LIVING ALOFT: Human Requirements for Extended Spaceflight

 

4. PERFORMANCE

DESCRIBING PERFORMANCE

 

 

[108] The performance area of special interest is the human in his or her work role. The study of human work capacity, or ergonomics, has much to contribute to our understanding of how to achieve mission objectives. However, before we approach the task of measuring complex operator performance, we should first describe what is to be measured.

 

Work Requirements in Space

 

Although specific enumeration of astronaut work units is beyond the scope of this book, it is possible to suggest various broad categories of work requirements. According to Yeremin, Bogdashevskiy, and Baburin (1975) the duties of an astronaut crew have traditionally involved the following tasks:

Of course, within each of these categories, there are many individual work units that must be mastered and integrated into a total program in order to carry out a particular mission objective successfully. Also, the division of labor within crews has differed markedly as progressively more complex missions have been employed. In the earlier missions, all astronauts were exposed to similar training programs and performed similar operations aboard the craft. However, as the space program has evolved, the responsibilities of crew [109] members have become more specialized, although considerable cross-training is still given.

 

Human Performance Abilities

 

Various attempts have been made to categorize classes of behavior that describe human functioning. For example, Miller (1965) uses such terms as scanning, identification of cues, interpretation, decisionmaking, and short-term and long-term memory. Gagne (1964) suggests discrimination, problem-solving, sequence-learning, identification, etc., as functional categories. Dimensions such as tracking, vigilance, arithmetic, and pattern comparison are used by Alluisi and Thurmond (1965). These categories represent rational, descriptive approaches determined essentially in an armchair fashion. Other investigators have suggested that a small number of descriptive categories is inadequate to systematize the many components that comprise human performance. These investigators argue for an empirically determined taxonomy of human tasks. A refinement of this latter approach would be to identify common elements among the various tasks.

Using experimental-correlational studies and factor analysis, Fleishman (1967) examined a wide range of perceptual-motor performance tasks. His intent was to define the fewest independent ability categories that could be used to describe performance over the widest variety of tasks. The assumption was that complex skills can be described in more basic ability terms. For example, the quality of performance an individual can achieve in operating a turret lathe may depend on the more basic abilities of motor coordination and manual dexterity. Using this logic, Fleishman generated 11 psychomotor factors (e.g., control precision, reaction time, aiming, etc.) and nine factors in the area of physical proficiency (e.g., trunk strength, explosive strength, stamina, etc.) which consistently account for the variance in many performance tasks (Fleishman, 1960, 1962, 1964). While Fleishman's approach has been highly successful in assessing laboratory tasks, the results have been less encouraging when more complex operational settings have been investigated Since we do not yet have a completely satisfactory method of defining the task abilities which underlie various job requirements, we cannot say with complete assurance exactly what human functions define the job of the astronaut in space. We can, however, approximate these requirements.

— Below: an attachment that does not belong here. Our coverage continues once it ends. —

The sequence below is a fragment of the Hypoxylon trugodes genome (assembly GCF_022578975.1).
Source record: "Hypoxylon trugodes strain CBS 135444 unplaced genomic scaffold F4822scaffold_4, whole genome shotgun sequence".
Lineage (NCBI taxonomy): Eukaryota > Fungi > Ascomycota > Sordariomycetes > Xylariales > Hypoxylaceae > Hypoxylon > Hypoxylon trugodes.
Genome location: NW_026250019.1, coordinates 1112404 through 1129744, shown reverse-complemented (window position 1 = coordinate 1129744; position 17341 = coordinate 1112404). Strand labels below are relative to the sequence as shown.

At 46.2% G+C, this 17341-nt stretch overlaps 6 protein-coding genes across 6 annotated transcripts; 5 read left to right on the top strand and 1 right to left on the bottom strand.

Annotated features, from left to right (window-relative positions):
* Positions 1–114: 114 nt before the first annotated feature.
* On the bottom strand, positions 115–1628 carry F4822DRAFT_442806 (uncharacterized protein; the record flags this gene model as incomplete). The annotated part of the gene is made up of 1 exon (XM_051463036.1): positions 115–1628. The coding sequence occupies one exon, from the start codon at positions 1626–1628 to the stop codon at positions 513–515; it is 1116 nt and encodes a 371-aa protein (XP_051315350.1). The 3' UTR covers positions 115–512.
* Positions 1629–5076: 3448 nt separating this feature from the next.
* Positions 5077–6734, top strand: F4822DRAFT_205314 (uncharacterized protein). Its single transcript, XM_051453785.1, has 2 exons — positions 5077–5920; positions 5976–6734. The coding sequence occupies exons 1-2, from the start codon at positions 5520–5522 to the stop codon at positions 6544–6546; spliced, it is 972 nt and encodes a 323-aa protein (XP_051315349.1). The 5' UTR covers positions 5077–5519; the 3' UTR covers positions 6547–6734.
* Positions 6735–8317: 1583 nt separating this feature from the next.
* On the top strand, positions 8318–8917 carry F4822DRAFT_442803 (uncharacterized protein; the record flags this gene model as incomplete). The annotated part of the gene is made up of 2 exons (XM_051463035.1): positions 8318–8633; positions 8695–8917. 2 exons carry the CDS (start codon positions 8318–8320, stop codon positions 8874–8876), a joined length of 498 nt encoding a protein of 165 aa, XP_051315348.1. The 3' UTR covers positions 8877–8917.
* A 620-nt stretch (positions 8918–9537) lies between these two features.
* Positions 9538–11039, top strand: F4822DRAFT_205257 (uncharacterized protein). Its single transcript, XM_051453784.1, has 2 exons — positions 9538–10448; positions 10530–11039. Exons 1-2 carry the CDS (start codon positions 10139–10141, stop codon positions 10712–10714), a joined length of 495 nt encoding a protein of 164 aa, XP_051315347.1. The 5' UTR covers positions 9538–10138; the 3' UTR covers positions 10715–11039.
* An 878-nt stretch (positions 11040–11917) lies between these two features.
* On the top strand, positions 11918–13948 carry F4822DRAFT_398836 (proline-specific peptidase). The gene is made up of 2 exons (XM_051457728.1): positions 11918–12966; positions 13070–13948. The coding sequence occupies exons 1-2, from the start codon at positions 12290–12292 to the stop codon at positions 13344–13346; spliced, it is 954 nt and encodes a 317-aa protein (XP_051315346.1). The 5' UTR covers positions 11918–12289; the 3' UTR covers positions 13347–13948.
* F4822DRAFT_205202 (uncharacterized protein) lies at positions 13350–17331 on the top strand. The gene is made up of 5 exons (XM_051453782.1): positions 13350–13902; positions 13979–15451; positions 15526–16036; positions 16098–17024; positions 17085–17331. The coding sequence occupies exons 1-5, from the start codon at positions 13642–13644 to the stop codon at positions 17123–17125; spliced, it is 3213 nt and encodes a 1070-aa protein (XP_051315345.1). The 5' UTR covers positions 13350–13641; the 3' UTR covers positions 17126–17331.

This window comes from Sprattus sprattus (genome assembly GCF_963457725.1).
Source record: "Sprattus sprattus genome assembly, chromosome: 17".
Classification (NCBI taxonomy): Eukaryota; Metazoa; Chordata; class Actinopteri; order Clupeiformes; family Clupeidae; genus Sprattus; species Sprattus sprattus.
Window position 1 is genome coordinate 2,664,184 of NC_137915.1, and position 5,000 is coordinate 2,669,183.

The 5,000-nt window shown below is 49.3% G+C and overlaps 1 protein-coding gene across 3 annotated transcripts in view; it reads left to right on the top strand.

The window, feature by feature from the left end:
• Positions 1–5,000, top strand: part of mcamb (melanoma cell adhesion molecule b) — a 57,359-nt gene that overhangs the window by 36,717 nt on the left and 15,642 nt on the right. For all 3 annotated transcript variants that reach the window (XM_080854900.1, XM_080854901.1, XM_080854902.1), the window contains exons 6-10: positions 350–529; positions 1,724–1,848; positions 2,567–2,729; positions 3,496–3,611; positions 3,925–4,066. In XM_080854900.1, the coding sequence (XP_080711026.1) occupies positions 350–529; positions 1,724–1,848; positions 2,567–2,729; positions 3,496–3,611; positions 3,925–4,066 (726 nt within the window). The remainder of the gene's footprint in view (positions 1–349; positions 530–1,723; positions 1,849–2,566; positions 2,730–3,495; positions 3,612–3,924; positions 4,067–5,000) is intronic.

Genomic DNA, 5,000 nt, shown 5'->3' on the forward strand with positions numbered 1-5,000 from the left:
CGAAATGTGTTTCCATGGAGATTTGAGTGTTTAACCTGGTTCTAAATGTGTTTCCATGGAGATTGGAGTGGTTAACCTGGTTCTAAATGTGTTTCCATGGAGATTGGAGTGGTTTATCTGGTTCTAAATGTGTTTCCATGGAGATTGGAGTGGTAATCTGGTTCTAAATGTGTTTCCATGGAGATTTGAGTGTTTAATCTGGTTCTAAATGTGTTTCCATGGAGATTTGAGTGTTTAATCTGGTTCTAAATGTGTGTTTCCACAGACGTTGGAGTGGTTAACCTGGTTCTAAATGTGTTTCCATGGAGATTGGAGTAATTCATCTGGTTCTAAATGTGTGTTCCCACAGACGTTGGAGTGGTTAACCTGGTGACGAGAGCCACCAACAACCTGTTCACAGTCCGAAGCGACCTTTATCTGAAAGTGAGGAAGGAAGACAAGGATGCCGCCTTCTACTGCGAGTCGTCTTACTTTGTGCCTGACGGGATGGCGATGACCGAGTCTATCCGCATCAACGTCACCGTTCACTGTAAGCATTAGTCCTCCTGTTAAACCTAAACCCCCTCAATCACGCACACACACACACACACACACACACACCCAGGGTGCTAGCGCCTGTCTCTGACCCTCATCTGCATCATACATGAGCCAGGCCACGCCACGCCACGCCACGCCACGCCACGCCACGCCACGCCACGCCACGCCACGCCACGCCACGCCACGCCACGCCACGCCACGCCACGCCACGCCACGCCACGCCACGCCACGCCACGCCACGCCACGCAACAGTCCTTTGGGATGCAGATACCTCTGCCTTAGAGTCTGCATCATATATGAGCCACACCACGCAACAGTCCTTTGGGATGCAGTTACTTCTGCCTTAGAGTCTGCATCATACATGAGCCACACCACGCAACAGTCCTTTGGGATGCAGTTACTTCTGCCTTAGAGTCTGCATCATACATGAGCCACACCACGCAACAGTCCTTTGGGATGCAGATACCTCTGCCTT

[110] One approach to defining the functional requirements of astronauts is provided by Parker, Reilly, Dillon, Andrews, and Fleishman (1965). These authors reviewed and analyzed the technical literature with special emphasis on the factor analytic work of Fleishman. Studies involving regression- analysis models, physical-proficiency studies, and control-dynamics studies were also considered. This process generated a considerable list of basic task dimensions. After making a task analysis of the activities most likely to be required of personnel operating in space vehicles, 18 basic abilities were identified. These 18 abilities were readily classified into six categories: fine manipulative, gross positioning and movement, system equalization, perceptual-cognitive, reaction time, and mirror tracing abilities.

The task dimensions identified by Parker and his colleagues are consistent with similar classification systems suggested by Berlinger, Angell, and Shearer (1964) and by Christensen and Simons (1970). The listing may be taken as one fairly comprehensive representation of the kinds of performance demands made on an operator in space. The next step is to determine how to measure such factors.


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